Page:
The foreclosure crisis may feel like the distant past, but its aftermath continues to haunt our neighborhoods, especially in working-class communities of color. The housing crisis is compounded by rising rents and an insufficient supply of affordable housing.
African-American and Latino homeowners that were disproportionately targeted for predatory subprime mortgages were much more likely to lose their homes when the housing bubble popped. The foreclosure crisis has created a new bubble in skyrocketing rental prices, and working families that have lost their homes are now finding themselves priced out of the rental market as well.
In Richmond, from 2009-2012, cash buyers purchased nearly half of all homes sold. The percentage of absentee buyers -- buyers who have property tax bills sent to a different address -- climbed every year during this period. More and more of our housing stock is shifting from homeownership to ownership by investors who often don't even live in our city.
The city of Richmond is working hard to prevent further displacement and preserve our multi-income community, knowing that working-class families -- particularly African Americans and Latinos -- in nearby cities like Oakland and San Francisco have experienced large-scale displacement. This slow purge has been going on for years as gentrification has hit our region, but it has accelerated in the aftermath of the housing bust.
Some of the biggest culprits in this displacement include Fannie Mae, Freddie Mac, and Wall Street speculators. Across the country, hundreds of thousands of homeowners are still facing foreclosure.
Rather than taking meaningful steps to help these families stay in their homes by reducing the principal on their mortgages, Fannie Mae and Freddie Mac are giving communities of color the final push out the door by selling off tens of thousands of troubled loans, at a discount, to Wall Street speculators.
In mid-February, Fannie Mae plans to conduct its largest sale yet -- 6,700 mortgages.
When hedge funds and private equity firms purchase these loans, they typically force the homeowners out -- through foreclosure, or short sale -- and turn the homes into expensive rentals, driving up rents throughout the neighborhood.
The Blackstone Group, one of the world's largest private equity firms, is now also the largest owner of single-family rental homes in the U.S. This doesn't just push families out of their homes; it also pushes working-class communities out of their neighborhoods by pricing them out of the rental market.
Fannie Mae must reverse course, before it's too late. It needs to work with city governments and community stakeholders and get these troubled loans into the hands of non-profits that will help keep families in their homes.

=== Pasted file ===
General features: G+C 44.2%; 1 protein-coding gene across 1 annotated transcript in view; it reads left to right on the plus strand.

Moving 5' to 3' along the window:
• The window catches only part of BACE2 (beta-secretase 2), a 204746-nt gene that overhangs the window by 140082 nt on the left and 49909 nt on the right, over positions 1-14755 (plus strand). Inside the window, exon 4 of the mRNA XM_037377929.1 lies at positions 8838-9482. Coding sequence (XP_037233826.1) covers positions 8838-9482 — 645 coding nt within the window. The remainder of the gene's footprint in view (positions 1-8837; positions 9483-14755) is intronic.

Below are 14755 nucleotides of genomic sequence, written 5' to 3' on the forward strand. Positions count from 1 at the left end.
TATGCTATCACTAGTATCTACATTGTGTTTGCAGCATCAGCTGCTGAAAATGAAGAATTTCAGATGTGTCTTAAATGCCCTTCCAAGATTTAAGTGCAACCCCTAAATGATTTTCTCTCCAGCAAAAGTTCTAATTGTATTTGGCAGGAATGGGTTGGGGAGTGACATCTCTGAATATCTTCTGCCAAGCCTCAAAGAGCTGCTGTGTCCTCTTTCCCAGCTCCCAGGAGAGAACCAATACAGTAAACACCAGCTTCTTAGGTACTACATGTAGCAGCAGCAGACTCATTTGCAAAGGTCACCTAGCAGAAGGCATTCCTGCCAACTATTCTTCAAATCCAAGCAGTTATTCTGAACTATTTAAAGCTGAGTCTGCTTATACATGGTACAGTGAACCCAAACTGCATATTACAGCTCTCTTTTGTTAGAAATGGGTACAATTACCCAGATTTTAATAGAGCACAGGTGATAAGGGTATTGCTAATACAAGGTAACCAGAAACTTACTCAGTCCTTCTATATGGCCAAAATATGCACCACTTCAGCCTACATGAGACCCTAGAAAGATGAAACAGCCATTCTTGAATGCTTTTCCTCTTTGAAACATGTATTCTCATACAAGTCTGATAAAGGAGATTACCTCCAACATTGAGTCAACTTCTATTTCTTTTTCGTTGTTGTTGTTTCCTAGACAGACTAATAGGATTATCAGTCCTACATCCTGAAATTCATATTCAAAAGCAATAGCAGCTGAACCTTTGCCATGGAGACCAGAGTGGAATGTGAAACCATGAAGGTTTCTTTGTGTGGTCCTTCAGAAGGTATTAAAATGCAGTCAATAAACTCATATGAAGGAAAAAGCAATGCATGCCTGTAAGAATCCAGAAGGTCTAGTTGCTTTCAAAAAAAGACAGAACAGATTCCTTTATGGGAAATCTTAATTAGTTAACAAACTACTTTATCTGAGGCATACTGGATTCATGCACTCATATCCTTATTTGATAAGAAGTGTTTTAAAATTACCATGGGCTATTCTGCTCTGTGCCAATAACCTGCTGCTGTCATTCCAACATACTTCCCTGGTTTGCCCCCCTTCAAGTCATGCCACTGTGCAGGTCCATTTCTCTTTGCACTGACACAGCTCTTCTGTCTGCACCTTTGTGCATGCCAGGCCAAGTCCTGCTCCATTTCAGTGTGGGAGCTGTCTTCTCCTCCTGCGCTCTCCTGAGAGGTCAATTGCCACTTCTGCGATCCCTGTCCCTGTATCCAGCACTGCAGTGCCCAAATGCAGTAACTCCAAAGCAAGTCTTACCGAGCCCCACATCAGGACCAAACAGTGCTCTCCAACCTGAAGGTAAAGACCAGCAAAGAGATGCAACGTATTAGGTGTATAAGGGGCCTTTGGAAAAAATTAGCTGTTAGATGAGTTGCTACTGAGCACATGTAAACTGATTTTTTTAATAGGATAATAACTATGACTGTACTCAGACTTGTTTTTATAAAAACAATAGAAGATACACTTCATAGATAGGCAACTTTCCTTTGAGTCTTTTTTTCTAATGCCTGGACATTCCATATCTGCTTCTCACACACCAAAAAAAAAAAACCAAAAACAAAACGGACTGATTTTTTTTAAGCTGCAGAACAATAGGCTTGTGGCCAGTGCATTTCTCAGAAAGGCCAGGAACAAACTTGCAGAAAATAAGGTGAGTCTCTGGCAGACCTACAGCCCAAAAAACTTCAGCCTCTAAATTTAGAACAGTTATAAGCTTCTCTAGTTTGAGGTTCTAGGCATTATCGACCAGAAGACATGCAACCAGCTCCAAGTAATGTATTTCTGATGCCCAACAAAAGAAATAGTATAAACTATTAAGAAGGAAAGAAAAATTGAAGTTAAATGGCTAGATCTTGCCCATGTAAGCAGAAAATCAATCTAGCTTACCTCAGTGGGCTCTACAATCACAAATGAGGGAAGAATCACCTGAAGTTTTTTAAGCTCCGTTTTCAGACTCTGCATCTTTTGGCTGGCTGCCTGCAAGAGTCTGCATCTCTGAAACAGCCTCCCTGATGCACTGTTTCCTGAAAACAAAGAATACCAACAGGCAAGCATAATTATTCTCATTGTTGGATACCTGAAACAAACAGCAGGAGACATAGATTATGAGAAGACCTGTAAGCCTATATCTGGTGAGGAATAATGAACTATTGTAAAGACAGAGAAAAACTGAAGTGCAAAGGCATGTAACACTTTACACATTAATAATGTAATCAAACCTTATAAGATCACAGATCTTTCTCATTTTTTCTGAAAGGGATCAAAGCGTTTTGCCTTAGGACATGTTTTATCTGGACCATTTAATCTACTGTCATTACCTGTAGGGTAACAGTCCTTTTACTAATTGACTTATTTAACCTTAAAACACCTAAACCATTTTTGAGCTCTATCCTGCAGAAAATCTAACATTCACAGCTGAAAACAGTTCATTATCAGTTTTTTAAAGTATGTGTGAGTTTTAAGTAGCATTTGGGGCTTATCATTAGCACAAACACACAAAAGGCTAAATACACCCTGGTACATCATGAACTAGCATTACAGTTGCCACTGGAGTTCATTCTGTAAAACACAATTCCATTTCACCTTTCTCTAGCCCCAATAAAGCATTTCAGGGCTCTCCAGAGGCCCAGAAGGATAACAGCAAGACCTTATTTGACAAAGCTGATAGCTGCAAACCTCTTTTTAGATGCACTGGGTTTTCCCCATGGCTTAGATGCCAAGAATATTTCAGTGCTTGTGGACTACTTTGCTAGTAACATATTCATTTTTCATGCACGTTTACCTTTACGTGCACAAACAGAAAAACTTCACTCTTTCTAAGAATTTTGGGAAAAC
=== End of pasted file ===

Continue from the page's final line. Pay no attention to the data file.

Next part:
There are a growing number of Community Development Financial Institutions (CDFI's) that have raised capital and are ready and willing to buy these delinquent mortgages and work with struggling families.
CDFI's use principal reduction to help modify and make affordable bad mortgages. When it's truly not possible to avoid foreclosure, these non-profits work to develop property disposition plans that address the affordable housing needs of the surrounding community.
Unfortunately, Fannie Mae and Freddie Mac continue to sell tens of thousands of delinquent mortgages to the highest bidder, meaning Wall Street hedge funds and private equity firms.
In the past five months alone, they have sold more than 10,000 loans to Wall Street hedge funds and private equity firms. These delinquent mortgages are tied to struggling homeowners and homes in our neighborhoods. Selling off our housing stock to Wall Street is insane.
We have an opportunity to preserve homeownership, increase affordable housing and slow the speculator buy-up of our neighborhoods. Thankfully, community groups, non-profit housing agencies and cities are uniting to push for this solution. I'm hoping more elected officials and community leaders join me to stand up to this Wall Street takeover.
Wall Street speculators got rich creating the housing crisis that wreaked havoc on our communities -- and communities of color especially. They should not be allowed to get rich again by scavenging on the remains of the neighborhoods they have already ripped apart.
Fannie Mae and Freddie Mac need to change their "distressed note sale" program so that prioritizes rebuilding neighborhoods by selling delinquent mortgages to non-profits that will help keep families in their homes and communities of color from being displaced.
A first and important step would be consulting with community leaders and non-profits ahead of this February's sale. I hope Fannie Mae will make the right choice.
Gayle McLaughlin is a member of the Richmond City Council.